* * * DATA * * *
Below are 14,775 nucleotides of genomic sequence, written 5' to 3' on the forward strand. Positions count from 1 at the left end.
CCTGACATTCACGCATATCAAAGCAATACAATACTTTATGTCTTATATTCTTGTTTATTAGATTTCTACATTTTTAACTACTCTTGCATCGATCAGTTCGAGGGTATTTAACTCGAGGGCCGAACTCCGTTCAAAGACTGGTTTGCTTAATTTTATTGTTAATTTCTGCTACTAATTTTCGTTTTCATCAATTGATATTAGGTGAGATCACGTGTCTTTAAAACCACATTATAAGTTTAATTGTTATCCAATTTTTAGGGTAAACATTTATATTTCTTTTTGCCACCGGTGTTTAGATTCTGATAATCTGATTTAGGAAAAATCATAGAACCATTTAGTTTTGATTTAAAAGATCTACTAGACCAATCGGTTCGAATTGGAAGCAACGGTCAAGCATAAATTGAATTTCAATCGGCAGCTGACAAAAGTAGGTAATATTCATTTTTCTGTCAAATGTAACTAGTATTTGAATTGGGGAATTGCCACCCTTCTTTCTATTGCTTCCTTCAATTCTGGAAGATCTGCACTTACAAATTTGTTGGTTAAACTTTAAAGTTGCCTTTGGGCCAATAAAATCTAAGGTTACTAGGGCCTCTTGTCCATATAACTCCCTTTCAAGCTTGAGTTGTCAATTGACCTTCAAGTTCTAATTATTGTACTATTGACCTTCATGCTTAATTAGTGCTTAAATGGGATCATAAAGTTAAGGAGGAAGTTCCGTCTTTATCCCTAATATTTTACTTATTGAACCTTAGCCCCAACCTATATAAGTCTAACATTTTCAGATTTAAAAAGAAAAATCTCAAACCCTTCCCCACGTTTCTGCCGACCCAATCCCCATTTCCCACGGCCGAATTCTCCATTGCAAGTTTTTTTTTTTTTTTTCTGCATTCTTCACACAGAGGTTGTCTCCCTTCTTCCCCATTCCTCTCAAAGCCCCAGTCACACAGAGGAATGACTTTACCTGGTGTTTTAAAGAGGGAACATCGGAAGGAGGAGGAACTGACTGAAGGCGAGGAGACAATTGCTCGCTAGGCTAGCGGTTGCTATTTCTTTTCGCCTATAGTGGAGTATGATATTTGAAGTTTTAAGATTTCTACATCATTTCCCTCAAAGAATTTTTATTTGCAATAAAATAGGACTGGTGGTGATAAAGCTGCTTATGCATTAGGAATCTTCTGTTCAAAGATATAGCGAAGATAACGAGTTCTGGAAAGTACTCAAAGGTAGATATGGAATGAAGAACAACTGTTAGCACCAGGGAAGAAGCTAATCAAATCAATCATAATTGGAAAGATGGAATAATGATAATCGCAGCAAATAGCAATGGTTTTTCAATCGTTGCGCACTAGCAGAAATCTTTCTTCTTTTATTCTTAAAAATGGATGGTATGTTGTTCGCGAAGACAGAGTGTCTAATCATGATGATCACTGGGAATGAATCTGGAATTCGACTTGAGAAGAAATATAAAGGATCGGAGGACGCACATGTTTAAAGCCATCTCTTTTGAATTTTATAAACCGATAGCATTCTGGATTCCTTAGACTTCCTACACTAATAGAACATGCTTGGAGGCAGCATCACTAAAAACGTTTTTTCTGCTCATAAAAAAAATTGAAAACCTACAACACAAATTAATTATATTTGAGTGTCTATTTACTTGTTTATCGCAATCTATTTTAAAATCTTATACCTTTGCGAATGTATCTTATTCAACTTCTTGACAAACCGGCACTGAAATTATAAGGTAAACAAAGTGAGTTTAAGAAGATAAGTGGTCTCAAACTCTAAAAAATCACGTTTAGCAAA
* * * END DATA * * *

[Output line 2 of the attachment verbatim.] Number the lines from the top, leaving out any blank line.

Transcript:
CCTGACATTCACGCATATCAAAGCAATACAATACTTTATGTCTTATATTCTTGTTTATTAGATTTCTACATTTTTAACTACTCTTGCATCGATCAGTTCGAGGGTATTTAACTCGAGGGCCGAACTCCGTTCAAAGACTGGTTTGCTTAATTTTATTGTTAATTTCTGCTACTAATTTTCGTTTTCATCAATTGATATTAGGTGAGATCACGTGTCTTTAAAACCACATTATAAGTTTAATTGTTATCCAATTTTTAGGGTAAACATTTATATTTCTTTTTGCCACCGGTGTTTAGATTCTGATAATCTGATTTAGGAAAAATCATAGAACCATTTAGTTTTGATTTAAAAGATCTACTAGACCAATCGGTTCGAATTGGAAGCAACGGTCAAGCATAAATTGAATTTCAATCGGCAGCTGACAAAAGTAGGTAATATTCATTTTTCTGTCAAATGTAACTAGTATTTGAATTGGGGAATTGCCACCCTTCTTTCTATTGCTTCCTTCAATTCTGGAAGATCTGCACTTACAAATTTGTTGGTTAAACTTTAAAGTTGCCTTTGGGCCAATAAAATCTAAGGTTACTAGGGCCTCTTGTCCATATAACTCCCTTTCAAGCTTGAGTTGTCAATTGACCTTCAAGTTCTAATTATTGTACTATTGACCTTCATGCTTAATTAGTGCTTAAATGGGATCATAAAGTTAAGGAGGAAGTTCCGTCTTTATCCCTAATATTTTACTTATTGAACCTTAGCCCCAACCTATATAAGTCTAACATTTTCAGATTTAAAAAGAAAAATCTCAAACCCTTCCCCACGTTTCTGCCGACCCAATCCCCATTTCCCACGGCCGAATTCTCCATTGCAAGTTTTTTTTTTTTTTTTCTGCATTCTTCACACAGAGGTTGTCTCCCTTCTTCCCCATTCCTCTCAAAGCCCCAGTCACACAGAGGAATGACTTTACCTGGTGTTTTAAAGAGGGAACATCGGAAGGAGGAGGAACTGACTGAAGGCGAGGAGACAATTGCTCGCTAGGCTAGCGGTTGCTATTTCTTTTCGCCTATAGTGGAGTATGATATTTGAAGTTTTAAGATTTCTACATCATTTCCCTCAAAGAATTTTTATTTGCAATAAAATAGGACTGGTGGTGATAAAGCTGCTTATGCATTAGGAATCTTCTGTTCAAAGATATAGCGAAGATAACGAGTTCTGGAAAGTACTCAAAGGTAGATATGGAATGAAGAACAACTGTTAGCACCAGGGAAGAAGCTAATCAAATCAATCATAATTGGAAAGATGGAATAATGATAATCGCAGCAAATAGCAATGGTTTTTCAATCGTTGCGCACTAGCAGAAATCTTTCTTCTTTTATTCTTAAAAATGGATGGTATGTTGTTCGCGAAGACAGAGTGTCTAATCATGATGATCACTGGGAATGAATCTGGAATTCGACTTGAGAAGAAATATAAAGGATCGGAGGACGCACATGTTTAAAGCCATCTCTTTTGAATTTTATAAACCGATAGCATTCTGGATTCCTTAGACTTCCTACACTAATAGAACATGCTTGGAGGCAGCATCACTAAAAACGTTTTTTCTGCTCATAAAAAAAATTGAAAACCTACAACACAAATTAATTATATTTGAGTGTCTATTTACTTGTTTATCGCAATCTATTTTAAAATCTTATACCTTTGCGAATGTATCTTATTCAACTTCTTGACAAACCGGCACTGAAATTATAAGGTAAACAAAGTGAGTTTAAGAAGATAAGTGGTCTCAAACTCTAAAAAATCACGTTTAGCAAA